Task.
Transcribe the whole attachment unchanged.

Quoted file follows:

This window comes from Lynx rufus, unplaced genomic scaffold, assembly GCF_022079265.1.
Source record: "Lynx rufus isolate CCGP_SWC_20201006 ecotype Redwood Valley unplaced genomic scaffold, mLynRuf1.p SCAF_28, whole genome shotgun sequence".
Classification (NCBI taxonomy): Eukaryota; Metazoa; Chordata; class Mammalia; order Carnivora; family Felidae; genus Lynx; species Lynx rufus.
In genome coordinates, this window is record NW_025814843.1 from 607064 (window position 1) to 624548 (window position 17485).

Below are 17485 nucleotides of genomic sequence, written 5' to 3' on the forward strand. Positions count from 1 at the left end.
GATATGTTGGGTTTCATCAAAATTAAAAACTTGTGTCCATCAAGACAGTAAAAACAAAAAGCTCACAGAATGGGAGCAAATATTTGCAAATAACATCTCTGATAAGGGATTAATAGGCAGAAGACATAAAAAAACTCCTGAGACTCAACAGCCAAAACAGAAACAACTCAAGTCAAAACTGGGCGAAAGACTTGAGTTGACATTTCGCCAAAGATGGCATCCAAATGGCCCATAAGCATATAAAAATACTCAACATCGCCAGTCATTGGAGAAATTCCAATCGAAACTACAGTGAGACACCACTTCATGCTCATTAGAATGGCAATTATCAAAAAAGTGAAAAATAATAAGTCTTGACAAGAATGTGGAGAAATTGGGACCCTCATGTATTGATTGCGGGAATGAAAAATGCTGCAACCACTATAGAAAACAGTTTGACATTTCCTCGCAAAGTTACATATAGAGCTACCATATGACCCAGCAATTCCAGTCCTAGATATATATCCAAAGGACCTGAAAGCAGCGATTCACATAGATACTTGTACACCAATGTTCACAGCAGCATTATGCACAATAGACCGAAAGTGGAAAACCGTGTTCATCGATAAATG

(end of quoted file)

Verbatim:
This window comes from Lynx rufus, unplaced genomic scaffold, assembly GCF_022079265.1.
Source record: "Lynx rufus isolate CCGP_SWC_20201006 ecotype Redwood Valley unplaced genomic scaffold, mLynRuf1.p SCAF_28, whole genome shotgun sequence".
Classification (NCBI taxonomy): Eukaryota; Metazoa; Chordata; class Mammalia; order Carnivora; family Felidae; genus Lynx; species Lynx rufus.
In genome coordinates, this window is record NW_025814843.1 from 607064 (window position 1) to 624548 (window position 17485).

Below are 17485 nucleotides of genomic sequence, written 5' to 3' on the forward strand. Positions count from 1 at the left end.
GATATGTTGGGTTTCATCAAAATTAAAAACTTGTGTCCATCAAGACAGTAAAAACAAAAAGCTCACAGAATGGGAGCAAATATTTGCAAATAACATCTCTGATAAGGGATTAATAGGCAGAAGACATAAAAAAACTCCTGAGACTCAACAGCCAAAACAGAAACAACTCAAGTCAAAACTGGGCGAAAGACTTGAGTTGACATTTCGCCAAAGATGGCATCCAAATGGCCCATAAGCATATAAAAATACTCAACATCGCCAGTCATTGGAGAAATTCCAATCGAAACTACAGTGAGACACCACTTCATGCTCATTAGAATGGCAATTATCAAAAAAGTGAAAAATAATAAGTCTTGACAAGAATGTGGAGAAATTGGGACCCTCATGTATTGATTGCGGGAATGAAAAATGCTGCAACCACTATAGAAAACAGTTTGACATTTCCTCGCAAAGTTACATATAGAGCTACCATATGACCCAGCAATTCCAGTCCTAGATATATATCCAAAGGACCTGAAAGCAGCGATTCACATAGATACTTGTACACCAATGTTCACAGCAGCATTATGCACAATAGACCGAAAGTGGAAAACCGTGTTCATCGATAAATG